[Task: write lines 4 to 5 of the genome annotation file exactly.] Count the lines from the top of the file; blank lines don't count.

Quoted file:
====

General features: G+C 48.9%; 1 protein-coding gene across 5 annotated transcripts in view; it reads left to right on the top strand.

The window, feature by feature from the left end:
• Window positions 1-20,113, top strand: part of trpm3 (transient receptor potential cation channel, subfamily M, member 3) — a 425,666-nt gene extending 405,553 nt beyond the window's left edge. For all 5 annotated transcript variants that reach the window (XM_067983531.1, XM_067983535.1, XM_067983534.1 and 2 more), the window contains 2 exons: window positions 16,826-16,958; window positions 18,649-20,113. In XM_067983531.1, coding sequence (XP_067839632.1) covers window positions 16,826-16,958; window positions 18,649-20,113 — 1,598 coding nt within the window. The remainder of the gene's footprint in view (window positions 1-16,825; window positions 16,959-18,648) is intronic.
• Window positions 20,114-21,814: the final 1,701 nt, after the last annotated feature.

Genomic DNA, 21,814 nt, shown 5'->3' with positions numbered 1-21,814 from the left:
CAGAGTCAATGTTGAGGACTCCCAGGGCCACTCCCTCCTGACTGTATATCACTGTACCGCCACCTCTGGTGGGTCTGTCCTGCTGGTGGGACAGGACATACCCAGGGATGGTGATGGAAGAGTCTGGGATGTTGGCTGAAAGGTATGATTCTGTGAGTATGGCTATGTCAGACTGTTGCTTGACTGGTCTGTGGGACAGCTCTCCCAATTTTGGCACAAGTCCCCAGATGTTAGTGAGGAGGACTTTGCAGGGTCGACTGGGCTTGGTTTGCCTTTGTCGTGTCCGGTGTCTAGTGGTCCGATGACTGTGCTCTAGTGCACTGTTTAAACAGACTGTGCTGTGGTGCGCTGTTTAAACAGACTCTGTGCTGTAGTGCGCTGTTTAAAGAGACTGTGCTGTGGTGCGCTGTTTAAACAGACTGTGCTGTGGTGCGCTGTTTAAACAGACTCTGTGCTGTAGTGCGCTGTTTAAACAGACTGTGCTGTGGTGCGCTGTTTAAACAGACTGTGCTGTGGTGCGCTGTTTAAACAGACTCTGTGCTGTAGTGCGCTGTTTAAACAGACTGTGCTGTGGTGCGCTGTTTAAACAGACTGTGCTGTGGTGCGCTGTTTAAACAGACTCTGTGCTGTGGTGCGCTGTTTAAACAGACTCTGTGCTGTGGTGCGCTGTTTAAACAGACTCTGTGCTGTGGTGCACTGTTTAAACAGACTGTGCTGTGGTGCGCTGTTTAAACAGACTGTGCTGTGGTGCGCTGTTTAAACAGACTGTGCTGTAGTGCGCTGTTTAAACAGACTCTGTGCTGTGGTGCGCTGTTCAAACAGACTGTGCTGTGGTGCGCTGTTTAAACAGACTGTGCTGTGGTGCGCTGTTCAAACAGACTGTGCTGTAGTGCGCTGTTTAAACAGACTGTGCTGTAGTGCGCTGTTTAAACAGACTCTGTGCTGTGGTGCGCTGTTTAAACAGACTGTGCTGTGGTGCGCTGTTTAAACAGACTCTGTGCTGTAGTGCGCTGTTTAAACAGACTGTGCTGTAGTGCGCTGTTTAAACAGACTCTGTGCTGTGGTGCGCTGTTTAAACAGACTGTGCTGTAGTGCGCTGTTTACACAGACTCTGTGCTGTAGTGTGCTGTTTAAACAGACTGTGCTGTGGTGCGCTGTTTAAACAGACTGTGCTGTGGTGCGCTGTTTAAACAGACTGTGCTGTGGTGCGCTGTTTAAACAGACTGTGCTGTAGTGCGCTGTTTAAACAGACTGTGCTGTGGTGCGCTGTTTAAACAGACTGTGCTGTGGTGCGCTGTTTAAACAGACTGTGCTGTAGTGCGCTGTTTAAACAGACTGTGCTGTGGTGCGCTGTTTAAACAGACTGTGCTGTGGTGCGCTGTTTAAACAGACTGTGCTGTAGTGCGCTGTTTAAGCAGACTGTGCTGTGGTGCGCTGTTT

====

• Window positions 20,114-21,814: the final 1,701 nt, after the last annotated feature.

Genomic DNA, 21,814 nt, shown 5'->3' with positions numbered 1-21,814 from the left: